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Robbins guided Sackets Harbor team to its destiny

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SACKETS HARBOR — Jeff Robbins joined last season’s Sackets Harbor boys basketball team on the court 12 days ago for one last celebration of the school’s state championship last March.

Former teammates exchanged greetings. Parents took pictures. A banner was unveiled.

And then this season’s Sackets Harbor team took the court and lost by 31 to Beaver River.

For 29 straight games, Robbins had been the winning coach. Last season, Sackets Harbor didn’t lose a single game en route to capturing the first state boys basketball title in Frontier League history. Last season, Robbins repeated the winning coach ritual 25 times.

But this season is different.

“I was at home and I thought I was supposed to call the score in,” Robbins said after the Beaver River loss, “and then I realized we lost and I didn’t have to call it in. It’s humbling. You’re not going to have a 25-0 season every year. I’ve talked to a lot of coaches, a lot of veteran coaches, who have given me great advice. Look at it as a challenge.”

Fortunately, Robbins knows something about meeting a challenge. In 2012, Robbins took a team with great promise, with the highest expectations ever placed on a Sackets Harbor squad, and led it to Glens Falls. He brought players full of talent, skill and egos, players who didn’t necessarily get along in their early days on the court, and coached them to a title. He inherited a program developed by his mentor and sent it to heights never achieved by Charlie Bridge, nor any other legendary coach who has ever walked the sidelines in the Frontier League.

For crossing that kind of challenge off his list, Robbins is the Times’ Sports Performer of the Year.

“He took it to the next level,” said Bridge, who handed over the program to his former guard and captain in 2006. “He worked so hard at everything. And he got the kids’ respect right away. As a young coach, that’s not easy. It takes time.”

The last sixth-grade class that Bridge taught before his retirement included the five players — Zach and Alex D’Alessandro, Cameron Allen, Zach Allen and Marshall Smith — who would go on to lead the Patriots to the state championship, a 49-35 victory over Section 10’s Madrid-Waddington in 2012. They were managers for Bridge’s final Sackets Harbor varsity squad.

The group possessed unique talent. Bridge, Robbins, everyone could spot that right away. The players’ elementary school team demolished its opponents, even those from much bigger schools.

“You could see it,” said Charlie Bridge Jr., Bridge’s son, Robbins’s former teammate and the Jefferson Community College basketball coach. “When they were in fifth grade, sixth grade, they were rolling over teams, even teams like Watertown and Indian River. You knew they were going to be really good.”

The team was so good that coaches, parents and fans began to look forward. This team could one day win Sackets Harbor’s first state championship. It was wild talk. Bridge had built the program to the point where it could be a regular contender for a sectional title, winners of eight straight Frontier League crowns. But states? Not even the high-scoring teams featuring Bridge Jr. and Robbins could reach that level.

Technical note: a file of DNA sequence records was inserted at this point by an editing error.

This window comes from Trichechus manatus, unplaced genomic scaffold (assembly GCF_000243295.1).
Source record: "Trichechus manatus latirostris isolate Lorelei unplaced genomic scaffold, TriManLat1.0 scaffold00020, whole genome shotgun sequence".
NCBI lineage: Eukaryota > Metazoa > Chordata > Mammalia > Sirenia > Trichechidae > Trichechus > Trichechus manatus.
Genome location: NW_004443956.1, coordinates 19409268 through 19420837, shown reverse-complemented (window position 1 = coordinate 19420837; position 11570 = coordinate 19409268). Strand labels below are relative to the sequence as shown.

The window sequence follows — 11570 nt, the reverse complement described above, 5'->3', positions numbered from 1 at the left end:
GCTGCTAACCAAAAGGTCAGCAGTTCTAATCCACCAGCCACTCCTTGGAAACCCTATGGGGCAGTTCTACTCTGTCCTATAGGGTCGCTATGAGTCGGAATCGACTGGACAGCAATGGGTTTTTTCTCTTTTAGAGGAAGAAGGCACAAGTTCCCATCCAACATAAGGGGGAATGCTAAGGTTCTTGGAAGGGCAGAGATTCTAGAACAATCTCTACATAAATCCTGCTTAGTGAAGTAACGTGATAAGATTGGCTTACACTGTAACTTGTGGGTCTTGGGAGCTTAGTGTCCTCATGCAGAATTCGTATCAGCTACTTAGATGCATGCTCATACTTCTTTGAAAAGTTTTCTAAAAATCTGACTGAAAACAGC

What made this group so special?

After all, even Bridge, who knew the program better than anyone, had his doubts during those players’ formative years in the sport.

“They were so competitive,” he said. “On more than one night I had to throw one or two of them out of the gym because they were on each other so much. They all had some skill and they all had brains. But they didn’t all get along that well, and I told more than one parent that if they didn’t get where they could play together, they weren’t going to win anything.

“And that’s a compliment to Jeff, that he was able to get those kids together.”

Robbins wanted to be a sports journalist or broadcaster in high school until he took a peer tutoring class — a kid in that class asked if he was going to replace Michael Jordan, who had just retired — and decided teaching was for him. Now an elementary school teacher at Sackets Harbor, like Bridge was, Robbins moved on to play basketball at JCC and SUNY Oswego, learning from coaches Pat Clary and Kevin Broderick. Coaching was a natural progression.

When Robbins took the assistant job under Bridge, he learned the art of teaching small-school students and players.

“(He showed) me a different light, that high school basketball, especially at the D level, is a lot different than college,” Robbins said. “He also showed me how to relate to kids, how to manage games, how to manage a program, too.”

Robbins played for Bridge’s teams that scored in bunches but also were perceived as giving up plenty of points, too, their defensive ability buried under a hail of 3-pointers. The “dungeon”-style gym that hosted Sackets Harbor games helped foster that kind of play. But with a new gym and different players, Robbins adapted his philosophy. He insists that his players know how to shoot — a Bridge trademark — but that they are well-rounded enough to do everything required of a basketball player.